“Children at a pretty young age are able to know what the problems are in their own community and be able to solve those problems,” Lomax says. “The only way you can really solve problems locally is to be out in the community and be members of that community…We wanted to be much more than a school and then it translates up.”

Towns and communities that are open to expanding their understanding of education and welcome schools like Life Skills Academy stand to benefit. Life skills and emotional literacy-focused institutions strengthen the communities they live in by helping young people self-actualize and empower themselves. 

“Now that our community is a Life Skills Academy community, then together we can reach out to serve the broader community,” Lomax says.

Life skills courses for youth last far beyond their graduation  

It’s safe to say that Life Skills Academy’s first year in operation was a success. They had 13 students enroll this past school year, and expect to nearly triple that number by August to meet rising demand from more families. 

They currently serve students aged 5 to 11, and plan to expand up to age 14 next year and 18 within the next few years. The ultimate goal is to eventually have 150 students enrolled by 2028. 

In starting Life Skills Academy, Lomax joins a growing movement of parents and educators who are starting their own microschools to offer individualized, student-driven, holistic education. Other models like Bloom Academy in Las Vegas and One Stone in Idaho also provide the opportunity for students to access hands-on, project-based learning that focuses on their personal and emotional growth just as much as their academics.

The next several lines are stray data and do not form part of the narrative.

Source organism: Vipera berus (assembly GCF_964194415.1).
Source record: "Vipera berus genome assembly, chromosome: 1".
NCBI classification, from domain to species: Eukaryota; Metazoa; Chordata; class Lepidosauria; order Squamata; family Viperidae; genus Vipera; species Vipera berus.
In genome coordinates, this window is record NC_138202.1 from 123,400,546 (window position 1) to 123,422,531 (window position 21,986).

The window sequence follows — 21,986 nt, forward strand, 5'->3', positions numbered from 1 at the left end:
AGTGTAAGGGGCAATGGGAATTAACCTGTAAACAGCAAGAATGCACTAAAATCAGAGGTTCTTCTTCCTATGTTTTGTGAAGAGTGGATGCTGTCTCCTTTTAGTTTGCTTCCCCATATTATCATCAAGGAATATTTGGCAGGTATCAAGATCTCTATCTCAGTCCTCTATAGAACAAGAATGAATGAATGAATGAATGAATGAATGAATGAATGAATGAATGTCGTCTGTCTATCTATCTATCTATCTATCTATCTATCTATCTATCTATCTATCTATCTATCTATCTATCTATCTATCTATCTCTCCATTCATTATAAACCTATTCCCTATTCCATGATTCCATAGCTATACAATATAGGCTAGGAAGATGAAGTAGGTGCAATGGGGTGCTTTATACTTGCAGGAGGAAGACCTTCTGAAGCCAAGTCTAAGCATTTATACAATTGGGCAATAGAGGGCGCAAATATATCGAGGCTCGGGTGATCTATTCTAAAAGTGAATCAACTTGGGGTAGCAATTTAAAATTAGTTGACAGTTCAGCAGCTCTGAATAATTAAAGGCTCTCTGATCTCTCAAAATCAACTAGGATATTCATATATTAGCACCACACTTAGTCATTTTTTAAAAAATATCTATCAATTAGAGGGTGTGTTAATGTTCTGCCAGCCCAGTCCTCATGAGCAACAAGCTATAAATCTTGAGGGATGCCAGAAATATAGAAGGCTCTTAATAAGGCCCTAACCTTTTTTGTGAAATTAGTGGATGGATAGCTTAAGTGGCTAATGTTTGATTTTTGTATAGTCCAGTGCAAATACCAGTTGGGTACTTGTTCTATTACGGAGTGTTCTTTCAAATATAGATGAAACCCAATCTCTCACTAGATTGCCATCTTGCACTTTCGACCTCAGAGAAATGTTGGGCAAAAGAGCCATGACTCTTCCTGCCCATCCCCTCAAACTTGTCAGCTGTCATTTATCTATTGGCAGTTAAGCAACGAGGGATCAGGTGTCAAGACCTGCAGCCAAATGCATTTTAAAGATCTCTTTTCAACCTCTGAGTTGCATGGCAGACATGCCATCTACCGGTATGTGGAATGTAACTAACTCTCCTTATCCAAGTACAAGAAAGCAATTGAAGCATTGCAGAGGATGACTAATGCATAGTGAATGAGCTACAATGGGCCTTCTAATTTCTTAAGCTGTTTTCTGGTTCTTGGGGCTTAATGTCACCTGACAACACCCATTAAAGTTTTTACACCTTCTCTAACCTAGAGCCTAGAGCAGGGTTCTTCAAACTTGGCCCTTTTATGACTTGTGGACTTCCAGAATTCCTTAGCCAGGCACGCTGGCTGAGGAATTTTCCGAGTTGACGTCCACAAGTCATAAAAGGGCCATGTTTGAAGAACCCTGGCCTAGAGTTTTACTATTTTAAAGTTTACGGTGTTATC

In total, it’s estimated that up to 2.2 million students were enrolled in microschools at the start of the 2022-23 school year, with demand from parents and educators expected to continue growing across the country.

James Lomax is able to see the rewards of individualized education right at home. Addison spent this past year enrolled in the second grade at Life Skills Academy, and her growth is already visible. She is more confident, independent, and empowered to vocalize her feelings and advocate for herself. 

“I’ve been blown away with her progress, to see her coming out of her shell,” Lomax says. “[Previously] she would just start crying. And now she will say, ‘You know, this is what I’m feeling. This is what I want. This is my thought on this. Here’s a solution to the problem. From my opinion. ‘“

Learn more about Stand Together’s K-12 education efforts.